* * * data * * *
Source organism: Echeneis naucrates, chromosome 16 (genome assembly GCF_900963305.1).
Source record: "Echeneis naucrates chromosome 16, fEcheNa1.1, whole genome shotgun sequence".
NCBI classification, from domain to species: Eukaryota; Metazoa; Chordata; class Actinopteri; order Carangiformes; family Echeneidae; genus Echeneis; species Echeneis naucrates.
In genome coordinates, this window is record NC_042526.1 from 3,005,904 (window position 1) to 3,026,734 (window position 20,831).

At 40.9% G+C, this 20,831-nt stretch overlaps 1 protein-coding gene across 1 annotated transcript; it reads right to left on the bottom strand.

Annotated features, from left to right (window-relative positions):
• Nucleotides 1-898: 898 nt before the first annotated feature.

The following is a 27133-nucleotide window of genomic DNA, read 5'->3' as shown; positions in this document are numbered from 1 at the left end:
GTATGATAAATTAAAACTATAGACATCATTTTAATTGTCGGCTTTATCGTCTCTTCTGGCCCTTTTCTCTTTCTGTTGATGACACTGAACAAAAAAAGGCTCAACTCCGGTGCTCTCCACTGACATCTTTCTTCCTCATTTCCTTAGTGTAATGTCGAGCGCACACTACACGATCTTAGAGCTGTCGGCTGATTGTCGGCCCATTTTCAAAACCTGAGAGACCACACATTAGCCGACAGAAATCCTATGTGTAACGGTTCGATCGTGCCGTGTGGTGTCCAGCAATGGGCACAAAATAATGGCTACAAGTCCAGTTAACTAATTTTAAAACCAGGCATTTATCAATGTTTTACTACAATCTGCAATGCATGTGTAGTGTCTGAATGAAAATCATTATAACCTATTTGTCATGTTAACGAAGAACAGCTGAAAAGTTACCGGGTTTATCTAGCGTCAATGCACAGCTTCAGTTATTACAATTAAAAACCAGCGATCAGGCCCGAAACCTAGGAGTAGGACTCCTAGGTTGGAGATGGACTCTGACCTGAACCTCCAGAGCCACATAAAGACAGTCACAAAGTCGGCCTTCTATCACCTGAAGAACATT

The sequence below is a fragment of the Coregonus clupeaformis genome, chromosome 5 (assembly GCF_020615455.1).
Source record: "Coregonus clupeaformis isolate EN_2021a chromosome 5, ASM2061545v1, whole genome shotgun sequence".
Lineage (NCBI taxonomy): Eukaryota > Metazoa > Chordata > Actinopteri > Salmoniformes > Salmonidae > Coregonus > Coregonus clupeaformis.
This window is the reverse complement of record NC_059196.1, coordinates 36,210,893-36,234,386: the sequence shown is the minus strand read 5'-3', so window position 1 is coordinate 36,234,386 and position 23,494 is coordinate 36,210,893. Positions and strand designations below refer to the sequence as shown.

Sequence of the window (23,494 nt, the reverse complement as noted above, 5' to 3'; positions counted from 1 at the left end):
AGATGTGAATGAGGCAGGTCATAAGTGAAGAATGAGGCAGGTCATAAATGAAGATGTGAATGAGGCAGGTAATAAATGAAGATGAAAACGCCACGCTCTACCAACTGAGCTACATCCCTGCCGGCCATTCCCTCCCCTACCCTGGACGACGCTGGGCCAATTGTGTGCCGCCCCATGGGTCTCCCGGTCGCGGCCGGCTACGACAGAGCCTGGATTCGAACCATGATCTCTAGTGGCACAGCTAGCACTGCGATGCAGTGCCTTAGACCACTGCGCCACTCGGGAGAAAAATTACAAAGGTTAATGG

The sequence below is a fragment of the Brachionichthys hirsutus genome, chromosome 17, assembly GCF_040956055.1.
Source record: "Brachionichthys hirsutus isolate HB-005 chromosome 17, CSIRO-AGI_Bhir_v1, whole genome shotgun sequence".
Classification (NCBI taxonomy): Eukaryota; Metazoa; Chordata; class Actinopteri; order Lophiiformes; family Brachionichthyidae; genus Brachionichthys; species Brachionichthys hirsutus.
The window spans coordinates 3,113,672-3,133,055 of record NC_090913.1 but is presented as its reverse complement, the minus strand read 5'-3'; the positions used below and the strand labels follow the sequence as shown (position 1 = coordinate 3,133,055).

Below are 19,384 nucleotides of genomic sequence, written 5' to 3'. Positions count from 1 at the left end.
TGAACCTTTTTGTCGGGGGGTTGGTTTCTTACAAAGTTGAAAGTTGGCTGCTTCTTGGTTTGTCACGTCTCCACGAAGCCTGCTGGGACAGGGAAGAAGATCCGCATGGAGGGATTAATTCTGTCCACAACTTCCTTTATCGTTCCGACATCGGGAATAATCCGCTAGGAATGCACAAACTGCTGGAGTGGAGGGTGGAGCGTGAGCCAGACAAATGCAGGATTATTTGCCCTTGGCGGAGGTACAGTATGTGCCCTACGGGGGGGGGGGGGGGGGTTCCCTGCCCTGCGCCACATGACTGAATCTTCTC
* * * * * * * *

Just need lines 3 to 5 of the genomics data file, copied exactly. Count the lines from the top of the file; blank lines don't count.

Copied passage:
NCBI classification, from domain to species: Eukaryota; Metazoa; Chordata; class Actinopteri; order Carangiformes; family Echeneidae; genus Echeneis; species Echeneis naucrates.
In genome coordinates, this window is record NC_042526.1 from 3,005,904 (window position 1) to 3,026,734 (window position 20,831).

At 40.9% G+C, this 20,831-nt stretch overlaps 1 protein-coding gene across 1 annotated transcript; it reads right to left on the bottom strand.